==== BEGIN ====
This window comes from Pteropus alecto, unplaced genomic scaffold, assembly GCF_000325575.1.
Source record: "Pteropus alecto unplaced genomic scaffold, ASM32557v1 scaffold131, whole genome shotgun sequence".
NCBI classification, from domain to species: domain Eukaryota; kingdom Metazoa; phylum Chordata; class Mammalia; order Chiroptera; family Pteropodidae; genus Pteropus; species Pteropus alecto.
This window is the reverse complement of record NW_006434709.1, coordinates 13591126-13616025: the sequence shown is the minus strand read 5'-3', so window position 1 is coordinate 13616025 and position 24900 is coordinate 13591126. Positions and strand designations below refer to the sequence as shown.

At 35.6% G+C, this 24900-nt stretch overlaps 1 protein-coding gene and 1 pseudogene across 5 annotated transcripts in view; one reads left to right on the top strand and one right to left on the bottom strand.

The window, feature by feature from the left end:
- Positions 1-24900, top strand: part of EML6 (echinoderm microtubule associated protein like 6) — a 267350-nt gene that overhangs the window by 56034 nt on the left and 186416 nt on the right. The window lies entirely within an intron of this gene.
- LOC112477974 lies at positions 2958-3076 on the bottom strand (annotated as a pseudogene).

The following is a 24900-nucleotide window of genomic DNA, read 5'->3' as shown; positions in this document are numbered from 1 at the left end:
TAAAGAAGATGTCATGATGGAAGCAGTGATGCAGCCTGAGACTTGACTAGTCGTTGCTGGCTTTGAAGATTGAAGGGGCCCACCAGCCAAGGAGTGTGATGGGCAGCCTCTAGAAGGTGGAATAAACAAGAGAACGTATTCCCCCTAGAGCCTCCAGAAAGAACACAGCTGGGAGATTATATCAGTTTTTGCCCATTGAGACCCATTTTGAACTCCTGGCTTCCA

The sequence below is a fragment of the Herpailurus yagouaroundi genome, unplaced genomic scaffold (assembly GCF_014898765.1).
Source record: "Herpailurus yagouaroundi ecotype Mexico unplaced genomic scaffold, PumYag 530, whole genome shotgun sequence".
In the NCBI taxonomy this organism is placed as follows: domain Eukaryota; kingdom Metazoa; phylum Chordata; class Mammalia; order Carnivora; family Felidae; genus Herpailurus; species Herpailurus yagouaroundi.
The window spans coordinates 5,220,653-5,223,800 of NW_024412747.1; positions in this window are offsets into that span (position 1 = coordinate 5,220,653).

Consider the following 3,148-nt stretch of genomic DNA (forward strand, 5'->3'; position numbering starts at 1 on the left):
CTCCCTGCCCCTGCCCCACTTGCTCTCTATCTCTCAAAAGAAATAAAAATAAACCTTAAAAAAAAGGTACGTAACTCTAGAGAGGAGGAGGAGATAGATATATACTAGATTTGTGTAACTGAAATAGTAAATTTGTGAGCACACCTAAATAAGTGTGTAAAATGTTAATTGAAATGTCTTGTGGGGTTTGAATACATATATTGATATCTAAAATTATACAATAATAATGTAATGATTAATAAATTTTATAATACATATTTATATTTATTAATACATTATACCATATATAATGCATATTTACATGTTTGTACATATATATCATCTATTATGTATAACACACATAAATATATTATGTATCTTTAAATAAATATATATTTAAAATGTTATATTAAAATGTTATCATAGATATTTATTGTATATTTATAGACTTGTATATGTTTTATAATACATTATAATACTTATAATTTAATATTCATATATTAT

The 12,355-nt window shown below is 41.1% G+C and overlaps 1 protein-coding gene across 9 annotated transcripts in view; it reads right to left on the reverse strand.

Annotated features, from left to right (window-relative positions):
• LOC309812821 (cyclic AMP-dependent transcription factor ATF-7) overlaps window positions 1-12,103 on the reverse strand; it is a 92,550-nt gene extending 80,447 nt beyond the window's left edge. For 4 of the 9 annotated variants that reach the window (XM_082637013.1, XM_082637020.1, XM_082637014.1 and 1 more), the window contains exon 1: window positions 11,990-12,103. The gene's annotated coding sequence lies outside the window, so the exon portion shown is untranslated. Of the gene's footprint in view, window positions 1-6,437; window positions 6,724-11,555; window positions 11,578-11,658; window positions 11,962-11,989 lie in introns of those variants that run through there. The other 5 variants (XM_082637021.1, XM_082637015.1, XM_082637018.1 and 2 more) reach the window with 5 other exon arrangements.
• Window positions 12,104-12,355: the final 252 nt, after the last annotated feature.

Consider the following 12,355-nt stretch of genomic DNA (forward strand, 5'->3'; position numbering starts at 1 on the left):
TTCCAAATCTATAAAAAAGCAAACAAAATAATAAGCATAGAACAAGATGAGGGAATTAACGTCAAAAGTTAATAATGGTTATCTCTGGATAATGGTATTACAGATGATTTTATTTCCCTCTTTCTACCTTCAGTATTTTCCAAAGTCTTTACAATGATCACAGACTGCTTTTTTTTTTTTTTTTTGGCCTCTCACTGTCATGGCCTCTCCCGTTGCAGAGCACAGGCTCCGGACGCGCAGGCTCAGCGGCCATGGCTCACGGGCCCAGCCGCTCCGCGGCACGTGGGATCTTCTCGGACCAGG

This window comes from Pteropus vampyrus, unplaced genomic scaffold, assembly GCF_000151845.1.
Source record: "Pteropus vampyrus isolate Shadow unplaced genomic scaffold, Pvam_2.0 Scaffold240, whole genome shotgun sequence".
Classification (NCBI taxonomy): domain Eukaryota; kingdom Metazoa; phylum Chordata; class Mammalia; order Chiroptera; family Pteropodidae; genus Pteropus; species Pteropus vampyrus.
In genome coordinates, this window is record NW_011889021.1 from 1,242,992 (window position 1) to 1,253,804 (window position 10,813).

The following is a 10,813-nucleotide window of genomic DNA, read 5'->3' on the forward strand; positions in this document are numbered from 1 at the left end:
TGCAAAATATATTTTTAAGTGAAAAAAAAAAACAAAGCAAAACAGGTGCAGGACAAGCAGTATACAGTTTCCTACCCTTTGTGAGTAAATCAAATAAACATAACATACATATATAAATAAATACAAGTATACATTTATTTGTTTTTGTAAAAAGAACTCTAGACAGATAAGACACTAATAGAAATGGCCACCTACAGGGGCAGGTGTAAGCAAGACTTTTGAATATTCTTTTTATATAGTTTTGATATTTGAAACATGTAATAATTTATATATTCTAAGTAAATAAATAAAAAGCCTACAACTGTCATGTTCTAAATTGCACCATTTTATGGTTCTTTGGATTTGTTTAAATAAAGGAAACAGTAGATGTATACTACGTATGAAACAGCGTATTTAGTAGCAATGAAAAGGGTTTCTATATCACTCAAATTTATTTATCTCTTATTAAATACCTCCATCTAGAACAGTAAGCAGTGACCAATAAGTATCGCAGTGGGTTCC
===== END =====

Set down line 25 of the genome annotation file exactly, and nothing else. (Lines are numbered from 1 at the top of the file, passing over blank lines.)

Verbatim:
Classification (NCBI taxonomy): domain Eukaryota; kingdom Metazoa; phylum Chordata; class Mammalia; order Chiroptera; family Pteropodidae; genus Pteropus; species Pteropus vampyrus.